For a child, especially during his/her growing years, it is important to have a support system in the form of a guardian, to whom, the child can look up to as well as a person who can take action for the benefit and welfare of the child. In our country, as there are multiple religions and faith, the personal matters of the people who follow particular religions are governed by their personal laws. For a minor and guardian, both of who are Hindus and follow Hinduism, are governed by the Hindu Minority and Guardianship Act, 1956. As per Section 4(a) of Hindu Minority and Guardianship Act, 1956(hereafter referred as Act), minor means a person who has not completed the age of 18 years and as per Section 4(b) major means a person who takes care of the minor, his property or both, including natural guardian under Hindu law, a guardian appointed by the court, a guardian appointed by father’s or mother’s will and a person empowered to act as guardian relating to court of wards. But this definition is not exhaustive and a guardian would also include a De facto guardian, who is self-appointed.
Meaning of Natural Guardian under Hindu Law
Section 4(c) of the Act states that natural guardian under Hindu law means as mentioned in Section 6 of the Act. Section 6 of the Act envisages the following persons as the guardian of a Hindu Minor:
- Father—in case of unmarried boy or girl, and after the mother, but in case of a child below the age of 5 years the guardian will always be the mother.
- Mother—in case of illegitimate boy or girl, and after her, the father.
- Husband—in case of a married woman.
- Adoptive father—in case of adoptive child, and after him the adoptive mother.
Termination of Guardianship
- If the guardian ceases to be a Hindu
- If the guardian has completely renounced the world and has become an ascetic.
Guardianship Act and Gender Discrimination
The wording of Section 6 of the Act that for a minor child father is the first natural guardian and after that only the mother can act as a natural guardian, on a peripheral reading seems to create gender discrimination. In Githa Hariharan v. Reserve Bank of India, the Act was challenged as being violative of Article 14 of our Constitution and the court held that the terminology of Section 6 means that the mother can take care of the child when the father is not in charge of actual affairs of the minor, either because of his indifference, or by virtue of mutual understanding between the parents, or because of some physical or mental incapacity or if he is staying away from home.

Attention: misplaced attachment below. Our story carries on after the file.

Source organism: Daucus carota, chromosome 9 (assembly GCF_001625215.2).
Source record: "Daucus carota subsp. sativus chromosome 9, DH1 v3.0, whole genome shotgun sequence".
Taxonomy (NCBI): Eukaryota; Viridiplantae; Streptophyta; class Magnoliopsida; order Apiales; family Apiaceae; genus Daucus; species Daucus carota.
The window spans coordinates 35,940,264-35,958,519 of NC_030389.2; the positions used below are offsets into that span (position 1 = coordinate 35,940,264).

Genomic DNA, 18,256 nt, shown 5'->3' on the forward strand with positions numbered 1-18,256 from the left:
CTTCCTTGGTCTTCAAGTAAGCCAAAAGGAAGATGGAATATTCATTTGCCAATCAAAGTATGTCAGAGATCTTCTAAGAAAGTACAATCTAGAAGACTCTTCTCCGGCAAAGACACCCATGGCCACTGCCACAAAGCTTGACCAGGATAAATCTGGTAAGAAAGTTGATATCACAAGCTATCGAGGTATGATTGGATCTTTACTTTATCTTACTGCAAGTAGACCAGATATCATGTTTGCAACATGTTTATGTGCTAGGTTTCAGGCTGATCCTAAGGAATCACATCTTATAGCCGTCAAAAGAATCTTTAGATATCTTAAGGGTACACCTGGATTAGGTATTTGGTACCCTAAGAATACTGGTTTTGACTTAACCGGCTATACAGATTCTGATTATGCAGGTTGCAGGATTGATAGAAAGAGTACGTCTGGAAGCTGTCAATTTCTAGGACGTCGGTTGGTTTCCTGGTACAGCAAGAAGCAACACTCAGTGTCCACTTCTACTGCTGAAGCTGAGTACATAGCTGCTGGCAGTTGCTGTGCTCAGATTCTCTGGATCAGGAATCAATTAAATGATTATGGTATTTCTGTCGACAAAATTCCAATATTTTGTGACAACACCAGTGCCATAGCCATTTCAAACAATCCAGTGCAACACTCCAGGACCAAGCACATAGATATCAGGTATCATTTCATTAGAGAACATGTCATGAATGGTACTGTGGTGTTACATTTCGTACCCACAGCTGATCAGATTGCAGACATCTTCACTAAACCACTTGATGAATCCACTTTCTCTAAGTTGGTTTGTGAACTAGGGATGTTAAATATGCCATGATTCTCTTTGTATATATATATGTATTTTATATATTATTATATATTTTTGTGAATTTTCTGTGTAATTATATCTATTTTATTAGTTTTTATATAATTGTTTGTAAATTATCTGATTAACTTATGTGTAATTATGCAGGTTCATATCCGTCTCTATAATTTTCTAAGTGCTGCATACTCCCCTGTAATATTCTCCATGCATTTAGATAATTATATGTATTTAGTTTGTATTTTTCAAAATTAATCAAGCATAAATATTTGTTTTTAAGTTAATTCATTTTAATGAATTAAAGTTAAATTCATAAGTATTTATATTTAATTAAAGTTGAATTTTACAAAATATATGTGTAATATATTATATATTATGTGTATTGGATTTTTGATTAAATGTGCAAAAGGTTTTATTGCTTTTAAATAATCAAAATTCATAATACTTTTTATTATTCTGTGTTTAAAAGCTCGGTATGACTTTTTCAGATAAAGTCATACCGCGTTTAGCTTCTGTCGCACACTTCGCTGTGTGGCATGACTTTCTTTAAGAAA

Though the court has settled the conflict of the terminology in Section 6 of the Act, in the light of present scenarios, where women earn equal to and more than their respective partners, the reason as to why both the parents shall have the right of guardianship equally over the minor is a question to be answered. As rightfully remarked in Smita Krishna Shetty v. Vinay Shankar Shetty, ‘the drawing of such presumption is most inappropriate in the context of contemporary realities. Women, including single women, are able to combine in themselves multitudinous roles of being able members of the workplace and successful home-makers. An interpretation which is anachronistic to the rapidly evolving position of women must be discarded’.
The Law Commission in its report in 1989, made various recommendations and suggestions to remove gender discrimination. It recommended equal right of guardianship. Pursuant to the law commission report and also opinions in judgements and by jurists, the Personal Laws (Amendment) Act, 2010 amended Article 19(b) of the Guardian and Wards Act, 1890 which recognises right of the mother in par with the father, hence if the mother or father is alive and fit to be guardians, no other person can be appointed as a guardian. But the provisions of Section 6 of the Act have not been changed, which is gender discriminatory.
In the case of an illegitimate child, the guardian is the mother, the rationality of which is also questionable as to how a mother can be burdened to take care of minor, solely on the basis that the legitimacy of the child is not legal. A father and mother are both equally important and one cannot be weighed more than the other.
Rights of a Natural Guardian
- Guardian can do any act for the benefit and welfare of the minor.
- He should take reasonable care of the minor’s property.
- Prior permission of court is required for mortgage, charge; transfer of minor’s immovable property by way of sale, gift or exchange, or leasing the property exceeding five years.
The welfare of the child must be given paramount importance 
Whenever there are conflicts as to the appointment of guardian with respect to the minor, the courts shall look into the welfare of the child and shall appoint guardian and take decisions with respect to guardianship based on this principle. As observed in Baby Sarojan v. M.K.Nair, the court held that the dominant design of the statutory provision is clear to the effect that there cannot be any unbridled, unlimited or absolute power to any person, whether he is the legal guardian or natural guardian, to have the custody of the minor, simply that he holds the position, that he is the natural guardian. The principle to be applied in case of minors who cannot be expected to express their intelligent preferences, the state assumes the ultimate responsibility for the welfare of the children.
 Section 7, Hindu Minority and Guardianship Act, 1956.
 Section 6(c), Hindu Minority and Guardianship Act, 1956.
A.I.R 1999 S.C. 1149 .
(2005) I H.L.R 78 at 80 (India).
 133 rd Report , ‘Removal of Discrimination Against Women in Matters Relating to Guardianship and Custody of Minor Children’ ,1989
Section 8, Hindu Minority and Guardianship Act, 1956
 Section 13, Hindu Minority and Guardianship Act, 1956
 A.I.R 1982 Ker 277